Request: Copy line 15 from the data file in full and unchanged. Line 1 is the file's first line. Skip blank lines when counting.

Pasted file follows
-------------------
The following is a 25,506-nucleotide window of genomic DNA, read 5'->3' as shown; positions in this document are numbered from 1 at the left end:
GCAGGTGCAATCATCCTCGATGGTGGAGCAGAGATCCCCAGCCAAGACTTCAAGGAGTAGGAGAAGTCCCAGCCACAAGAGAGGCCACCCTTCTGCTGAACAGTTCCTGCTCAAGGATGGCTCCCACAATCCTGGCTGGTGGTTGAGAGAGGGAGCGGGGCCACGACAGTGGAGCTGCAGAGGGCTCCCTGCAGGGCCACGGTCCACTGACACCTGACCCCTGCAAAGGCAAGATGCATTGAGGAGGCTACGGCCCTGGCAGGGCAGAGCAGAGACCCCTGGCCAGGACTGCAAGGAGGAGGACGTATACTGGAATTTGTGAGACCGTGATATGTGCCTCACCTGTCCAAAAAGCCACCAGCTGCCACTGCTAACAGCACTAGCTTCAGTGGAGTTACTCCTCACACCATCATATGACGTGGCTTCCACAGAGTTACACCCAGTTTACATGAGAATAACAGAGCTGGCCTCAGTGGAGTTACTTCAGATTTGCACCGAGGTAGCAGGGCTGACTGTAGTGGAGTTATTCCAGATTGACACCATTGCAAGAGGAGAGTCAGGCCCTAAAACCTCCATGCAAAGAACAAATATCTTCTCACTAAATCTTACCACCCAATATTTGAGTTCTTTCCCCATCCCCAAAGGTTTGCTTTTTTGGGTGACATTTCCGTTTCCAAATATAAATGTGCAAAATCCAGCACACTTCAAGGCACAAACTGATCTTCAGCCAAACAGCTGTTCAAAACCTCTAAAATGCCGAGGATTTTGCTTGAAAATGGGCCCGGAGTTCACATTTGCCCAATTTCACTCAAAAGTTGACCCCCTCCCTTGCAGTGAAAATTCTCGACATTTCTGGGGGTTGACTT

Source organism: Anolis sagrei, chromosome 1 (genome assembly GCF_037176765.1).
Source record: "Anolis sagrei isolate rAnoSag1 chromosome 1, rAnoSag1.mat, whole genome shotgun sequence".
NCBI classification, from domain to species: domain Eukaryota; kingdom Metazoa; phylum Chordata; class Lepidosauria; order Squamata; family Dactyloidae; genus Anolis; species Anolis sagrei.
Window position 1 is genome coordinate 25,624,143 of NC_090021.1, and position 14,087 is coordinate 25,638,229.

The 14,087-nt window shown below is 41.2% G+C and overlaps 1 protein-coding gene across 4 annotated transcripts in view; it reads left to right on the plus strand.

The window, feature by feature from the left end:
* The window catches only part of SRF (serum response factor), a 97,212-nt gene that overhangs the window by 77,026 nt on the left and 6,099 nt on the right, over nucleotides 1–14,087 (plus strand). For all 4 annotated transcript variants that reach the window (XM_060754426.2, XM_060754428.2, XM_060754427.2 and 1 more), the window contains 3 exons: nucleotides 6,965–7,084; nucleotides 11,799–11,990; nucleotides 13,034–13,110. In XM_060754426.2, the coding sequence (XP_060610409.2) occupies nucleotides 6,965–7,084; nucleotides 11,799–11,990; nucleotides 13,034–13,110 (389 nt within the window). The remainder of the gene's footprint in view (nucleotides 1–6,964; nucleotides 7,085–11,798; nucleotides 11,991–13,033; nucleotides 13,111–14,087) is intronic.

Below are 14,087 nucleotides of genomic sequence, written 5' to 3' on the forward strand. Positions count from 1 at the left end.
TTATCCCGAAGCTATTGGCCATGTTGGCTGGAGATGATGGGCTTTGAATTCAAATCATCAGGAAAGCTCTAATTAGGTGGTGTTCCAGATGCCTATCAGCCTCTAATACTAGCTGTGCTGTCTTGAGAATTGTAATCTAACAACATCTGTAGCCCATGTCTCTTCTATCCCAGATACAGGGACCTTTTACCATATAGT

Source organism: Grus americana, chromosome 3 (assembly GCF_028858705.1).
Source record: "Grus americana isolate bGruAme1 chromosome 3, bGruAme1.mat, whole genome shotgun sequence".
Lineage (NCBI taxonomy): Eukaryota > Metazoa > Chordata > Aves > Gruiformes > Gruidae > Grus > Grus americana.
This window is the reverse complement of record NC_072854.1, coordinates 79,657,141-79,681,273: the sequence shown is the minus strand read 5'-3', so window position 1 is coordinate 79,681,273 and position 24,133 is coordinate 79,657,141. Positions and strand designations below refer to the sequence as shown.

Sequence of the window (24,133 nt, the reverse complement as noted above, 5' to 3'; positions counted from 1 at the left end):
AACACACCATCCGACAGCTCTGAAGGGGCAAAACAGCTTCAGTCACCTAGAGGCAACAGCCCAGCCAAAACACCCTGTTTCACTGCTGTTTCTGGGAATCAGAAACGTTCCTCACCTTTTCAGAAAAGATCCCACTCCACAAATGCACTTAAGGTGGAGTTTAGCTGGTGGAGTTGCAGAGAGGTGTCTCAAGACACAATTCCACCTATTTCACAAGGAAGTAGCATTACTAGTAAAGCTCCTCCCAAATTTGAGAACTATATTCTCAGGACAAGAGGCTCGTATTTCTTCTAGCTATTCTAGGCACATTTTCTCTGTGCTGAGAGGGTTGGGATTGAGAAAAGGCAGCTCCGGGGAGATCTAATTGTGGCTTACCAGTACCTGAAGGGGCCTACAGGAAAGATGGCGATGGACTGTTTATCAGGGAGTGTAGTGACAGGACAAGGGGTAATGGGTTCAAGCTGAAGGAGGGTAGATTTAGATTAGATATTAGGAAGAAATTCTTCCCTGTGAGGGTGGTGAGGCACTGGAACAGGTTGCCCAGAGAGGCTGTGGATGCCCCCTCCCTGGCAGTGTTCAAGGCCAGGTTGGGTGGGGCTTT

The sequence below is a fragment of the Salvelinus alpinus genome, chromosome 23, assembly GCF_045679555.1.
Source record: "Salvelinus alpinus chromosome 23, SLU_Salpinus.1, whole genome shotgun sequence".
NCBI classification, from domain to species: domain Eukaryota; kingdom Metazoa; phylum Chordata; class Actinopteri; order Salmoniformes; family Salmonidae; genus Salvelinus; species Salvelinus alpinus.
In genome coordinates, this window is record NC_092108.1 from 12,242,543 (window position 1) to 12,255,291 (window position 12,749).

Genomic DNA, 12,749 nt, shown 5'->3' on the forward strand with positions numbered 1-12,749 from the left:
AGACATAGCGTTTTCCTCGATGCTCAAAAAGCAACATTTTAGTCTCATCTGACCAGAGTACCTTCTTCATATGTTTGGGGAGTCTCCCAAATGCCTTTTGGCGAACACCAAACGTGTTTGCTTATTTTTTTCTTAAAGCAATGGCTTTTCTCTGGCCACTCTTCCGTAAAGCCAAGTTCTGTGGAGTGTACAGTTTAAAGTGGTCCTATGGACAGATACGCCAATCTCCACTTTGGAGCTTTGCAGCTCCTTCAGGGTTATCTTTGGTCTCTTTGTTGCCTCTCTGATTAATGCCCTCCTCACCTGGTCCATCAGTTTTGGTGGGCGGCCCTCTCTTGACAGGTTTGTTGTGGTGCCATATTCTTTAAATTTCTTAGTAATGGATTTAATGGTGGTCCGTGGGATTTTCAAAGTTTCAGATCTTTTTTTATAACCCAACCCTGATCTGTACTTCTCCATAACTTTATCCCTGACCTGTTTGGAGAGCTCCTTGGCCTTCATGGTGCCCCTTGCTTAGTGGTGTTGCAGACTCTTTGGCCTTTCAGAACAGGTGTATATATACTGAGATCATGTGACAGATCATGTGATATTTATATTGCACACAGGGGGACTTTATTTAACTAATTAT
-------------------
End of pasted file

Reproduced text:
This window is the reverse complement of record NC_072854.1, coordinates 79,657,141-79,681,273: the sequence shown is the minus strand read 5'-3', so window position 1 is coordinate 79,681,273 and position 24,133 is coordinate 79,657,141. Positions and strand designations below refer to the sequence as shown.